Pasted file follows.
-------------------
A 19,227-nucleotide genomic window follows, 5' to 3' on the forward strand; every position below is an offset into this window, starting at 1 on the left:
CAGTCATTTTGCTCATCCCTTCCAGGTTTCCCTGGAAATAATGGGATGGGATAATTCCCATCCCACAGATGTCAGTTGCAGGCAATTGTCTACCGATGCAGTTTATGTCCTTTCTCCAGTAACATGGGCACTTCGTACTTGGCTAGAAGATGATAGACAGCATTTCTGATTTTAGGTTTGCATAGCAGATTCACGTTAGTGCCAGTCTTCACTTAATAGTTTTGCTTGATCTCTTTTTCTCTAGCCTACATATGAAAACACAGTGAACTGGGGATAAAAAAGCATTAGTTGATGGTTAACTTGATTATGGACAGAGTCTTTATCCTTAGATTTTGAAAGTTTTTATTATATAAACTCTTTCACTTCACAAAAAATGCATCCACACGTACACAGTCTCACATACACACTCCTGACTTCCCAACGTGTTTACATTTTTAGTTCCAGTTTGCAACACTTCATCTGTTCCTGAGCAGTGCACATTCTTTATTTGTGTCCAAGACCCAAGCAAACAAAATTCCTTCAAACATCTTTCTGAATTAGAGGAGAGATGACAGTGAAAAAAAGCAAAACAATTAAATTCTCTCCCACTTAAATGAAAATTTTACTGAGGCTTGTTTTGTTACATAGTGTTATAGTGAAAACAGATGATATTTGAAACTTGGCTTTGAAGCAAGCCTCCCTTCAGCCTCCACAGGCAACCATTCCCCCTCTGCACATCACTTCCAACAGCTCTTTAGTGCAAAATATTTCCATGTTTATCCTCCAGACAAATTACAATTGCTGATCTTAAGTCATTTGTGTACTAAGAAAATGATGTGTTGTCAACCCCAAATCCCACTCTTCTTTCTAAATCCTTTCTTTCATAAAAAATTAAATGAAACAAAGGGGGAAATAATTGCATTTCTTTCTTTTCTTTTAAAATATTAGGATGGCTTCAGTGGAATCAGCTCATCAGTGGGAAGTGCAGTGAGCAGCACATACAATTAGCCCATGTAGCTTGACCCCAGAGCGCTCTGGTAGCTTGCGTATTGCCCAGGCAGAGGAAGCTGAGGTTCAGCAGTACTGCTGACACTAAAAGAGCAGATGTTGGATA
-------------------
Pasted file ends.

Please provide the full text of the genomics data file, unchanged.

A 19,227-nucleotide genomic window follows, 5' to 3' on the forward strand; every position below is an offset into this window, starting at 1 on the left:
CAGTCATTTTGCTCATCCCTTCCAGGTTTCCCTGGAAATAATGGGATGGGATAATTCCCATCCCACAGATGTCAGTTGCAGGCAATTGTCTACCGATGCAGTTTATGTCCTTTCTCCAGTAACATGGGCACTTCGTACTTGGCTAGAAGATGATAGACAGCATTTCTGATTTTAGGTTTGCATAGCAGATTCACGTTAGTGCCAGTCTTCACTTAATAGTTTTGCTTGATCTCTTTTTCTCTAGCCTACATATGAAAACACAGTGAACTGGGGATAAAAAAGCATTAGTTGATGGTTAACTTGATTATGGACAGAGTCTTTATCCTTAGATTTTGAAAGTTTTTATTATATAAACTCTTTCACTTCACAAAAAATGCATCCACACGTACACAGTCTCACATACACACTCCTGACTTCCCAACGTGTTTACATTTTTAGTTCCAGTTTGCAACACTTCATCTGTTCCTGAGCAGTGCACATTCTTTATTTGTGTCCAAGACCCAAGCAAACAAAATTCCTTCAAACATCTTTCTGAATTAGAGGAGAGATGACAGTGAAAAAAAGCAAAACAATTAAATTCTCTCCCACTTAAATGAAAATTTTACTGAGGCTTGTTTTGTTACATAGTGTTATAGTGAAAACAGATGATATTTGAAACTTGGCTTTGAAGCAAGCCTCCCTTCAGCCTCCACAGGCAACCATTCCCCCTCTGCACATCACTTCCAACAGCTCTTTAGTGCAAAATATTTCCATGTTTATCCTCCAGACAAATTACAATTGCTGATCTTAAGTCATTTGTGTACTAAGAAAATGATGTGTTGTCAACCCCAAATCCCACTCTTCTTTCTAAATCCTTTCTTTCATAAAAAATTAAATGAAACAAAGGGGGAAATAATTGCATTTCTTTCTTTTCTTTTAAAATATTAGGATGGCTTCAGTGGAATCAGCTCATCAGTGGGAAGTGCAGTGAGCAGCACATACAATTAGCCCATGTAGCTTGACCCCAGAGCGCTCTGGTAGCTTGCGTATTGCCCAGGCAGAGGAAGCTGAGGTTCAGCAGTACTGCTGACACTAAAAGAGCAGATGTTGGATA